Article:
A few weeks ago I spoke with a friend whose mother had died “suddenly”. She said that the death was caused by medications. She shared her grief at her mom’s death, but she talked of another grief, and described it as a total DISTRESS that the mom’s death was caused by medication and that it could have been prevented.I felt her grief over her mothers death. I also heard this incredible distress and anger about the death of this dear mother being caused, not by dementia, natural dying process… but rather, the distress that this death was an accident.
Because I am a hospice nurse, I felt a need to understand and better support her. I asked questions to get clarity. A few basic questions, including the classic question, “Tell me about your mom… how was she over the past six months, four months, two months, one month, three weeks, two weeks, one week, last days, last day….” I love this question. I love hearing the family tell me the story of the last months and weeks. It is often in the tellling of this story that the family comes to “see” in a new way, that which is happening or was happening for their loved one.
She told me about her mom’s decline. If I am correct in remembering this, a picture developed in my mind of a a steady decline over the last months, weeks and days of her life. I saw nurses and a doctor who wanted to help her mom become more comfortable. I saw a team who worked to provide medicaiton to help settle the restlessness and anxiety that the mom was experiencing. I also saw a health care team who did not communicate effectively to the daughter, the granddaughters that their mother/ grandmother was dying. Consequently when death occured it was a “sudden death”.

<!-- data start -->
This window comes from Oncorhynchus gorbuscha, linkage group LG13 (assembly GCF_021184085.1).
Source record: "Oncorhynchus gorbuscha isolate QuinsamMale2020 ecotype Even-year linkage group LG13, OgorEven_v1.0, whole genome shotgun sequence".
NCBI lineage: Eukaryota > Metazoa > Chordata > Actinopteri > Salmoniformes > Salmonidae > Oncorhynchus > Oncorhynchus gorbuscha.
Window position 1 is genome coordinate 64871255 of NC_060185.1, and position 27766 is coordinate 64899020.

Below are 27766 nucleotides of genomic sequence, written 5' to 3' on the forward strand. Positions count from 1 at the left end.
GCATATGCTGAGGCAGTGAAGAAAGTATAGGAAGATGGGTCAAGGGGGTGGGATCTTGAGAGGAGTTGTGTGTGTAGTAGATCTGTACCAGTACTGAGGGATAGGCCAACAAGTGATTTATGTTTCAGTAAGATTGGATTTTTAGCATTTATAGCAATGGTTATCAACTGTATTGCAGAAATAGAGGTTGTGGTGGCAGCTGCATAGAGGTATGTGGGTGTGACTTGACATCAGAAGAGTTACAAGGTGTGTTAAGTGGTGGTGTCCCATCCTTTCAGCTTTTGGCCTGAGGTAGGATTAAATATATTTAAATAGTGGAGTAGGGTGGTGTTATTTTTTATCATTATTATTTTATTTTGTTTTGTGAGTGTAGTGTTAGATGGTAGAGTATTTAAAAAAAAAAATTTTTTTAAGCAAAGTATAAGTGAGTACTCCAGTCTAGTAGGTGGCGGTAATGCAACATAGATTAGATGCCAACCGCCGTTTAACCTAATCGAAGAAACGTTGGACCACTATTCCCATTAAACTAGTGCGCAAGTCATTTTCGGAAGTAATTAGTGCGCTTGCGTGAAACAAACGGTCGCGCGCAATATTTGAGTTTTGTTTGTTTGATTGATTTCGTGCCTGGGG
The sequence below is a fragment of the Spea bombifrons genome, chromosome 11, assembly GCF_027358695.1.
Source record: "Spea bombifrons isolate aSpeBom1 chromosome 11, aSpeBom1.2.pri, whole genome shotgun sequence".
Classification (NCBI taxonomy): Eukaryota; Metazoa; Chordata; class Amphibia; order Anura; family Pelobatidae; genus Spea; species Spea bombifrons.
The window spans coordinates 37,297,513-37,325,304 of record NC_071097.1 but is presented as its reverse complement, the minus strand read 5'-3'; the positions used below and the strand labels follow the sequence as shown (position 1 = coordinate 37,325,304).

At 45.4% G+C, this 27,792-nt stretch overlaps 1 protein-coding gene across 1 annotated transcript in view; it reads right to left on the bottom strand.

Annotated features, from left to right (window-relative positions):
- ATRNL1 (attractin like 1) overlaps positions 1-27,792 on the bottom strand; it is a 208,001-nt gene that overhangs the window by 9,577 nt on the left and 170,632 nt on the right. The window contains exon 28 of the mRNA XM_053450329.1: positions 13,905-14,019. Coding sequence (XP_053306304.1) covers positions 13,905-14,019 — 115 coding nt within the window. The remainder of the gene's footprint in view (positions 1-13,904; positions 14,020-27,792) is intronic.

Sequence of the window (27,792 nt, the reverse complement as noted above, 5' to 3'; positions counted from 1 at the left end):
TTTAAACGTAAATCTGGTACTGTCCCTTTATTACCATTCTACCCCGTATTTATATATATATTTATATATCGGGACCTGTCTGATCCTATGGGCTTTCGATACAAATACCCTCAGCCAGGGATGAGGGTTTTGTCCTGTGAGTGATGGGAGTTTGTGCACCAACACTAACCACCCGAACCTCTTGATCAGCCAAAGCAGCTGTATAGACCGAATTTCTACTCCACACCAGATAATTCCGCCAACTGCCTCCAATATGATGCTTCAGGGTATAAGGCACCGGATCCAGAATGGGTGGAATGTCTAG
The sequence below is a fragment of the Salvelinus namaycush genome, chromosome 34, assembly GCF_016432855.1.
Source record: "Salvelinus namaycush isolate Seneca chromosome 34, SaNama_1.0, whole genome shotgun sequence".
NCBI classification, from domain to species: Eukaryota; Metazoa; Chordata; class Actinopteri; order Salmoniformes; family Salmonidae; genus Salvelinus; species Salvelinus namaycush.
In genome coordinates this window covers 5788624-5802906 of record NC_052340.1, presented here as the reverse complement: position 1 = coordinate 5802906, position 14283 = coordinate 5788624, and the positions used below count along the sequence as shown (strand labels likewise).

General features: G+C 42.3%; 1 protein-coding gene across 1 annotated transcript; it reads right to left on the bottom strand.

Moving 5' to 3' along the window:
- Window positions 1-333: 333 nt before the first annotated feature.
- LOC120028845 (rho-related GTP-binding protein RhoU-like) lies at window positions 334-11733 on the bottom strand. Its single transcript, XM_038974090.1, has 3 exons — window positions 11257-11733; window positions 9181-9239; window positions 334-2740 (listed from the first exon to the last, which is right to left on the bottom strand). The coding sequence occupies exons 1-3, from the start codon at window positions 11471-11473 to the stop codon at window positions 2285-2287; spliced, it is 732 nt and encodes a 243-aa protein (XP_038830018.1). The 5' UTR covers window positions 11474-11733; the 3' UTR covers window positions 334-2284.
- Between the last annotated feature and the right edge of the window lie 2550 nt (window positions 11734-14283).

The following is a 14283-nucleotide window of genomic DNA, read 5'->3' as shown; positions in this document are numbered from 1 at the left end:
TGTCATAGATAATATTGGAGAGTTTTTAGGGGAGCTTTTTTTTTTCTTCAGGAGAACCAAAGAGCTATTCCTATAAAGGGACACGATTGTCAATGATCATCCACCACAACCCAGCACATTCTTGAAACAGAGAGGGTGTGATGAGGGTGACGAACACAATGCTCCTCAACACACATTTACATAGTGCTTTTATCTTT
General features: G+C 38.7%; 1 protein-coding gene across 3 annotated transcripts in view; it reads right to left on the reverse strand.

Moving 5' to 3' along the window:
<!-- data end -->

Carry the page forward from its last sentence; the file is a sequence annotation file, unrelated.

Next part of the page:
After pondering this for a few weeks I wrote my friend. “I am such a hospice nurse. Everything I see, I see through this lens.” I went on to explain that what I saw from her story was that her mom was declining, that medications were given for symptom management, but that they did not cause the death. I explained that the mother had been on the medication for months, that it was very unlikely for her to have a reaction that would have caused a sudden death. I told her that the sad part of the story for me to hear was that she had not understood that her mom was dying.
I received a letter a few days later. She wrote, “After speaking with you and now reading your thoughts below, I realize tragically that I/family were ill prepared! As much or as little that the staff knew, no one said anything to me about Mom dying. We were just beginning to realize on an intuitive level that she was on her way out when she died. It felt so sudden.”
One of Davidson’s guidelines suggest that staff “Maintain close contact with family caregivers….” Close contact, helping families see what we see, helping them prepare for the dying of their loved one,…. will help prevent “SUDDEN” death.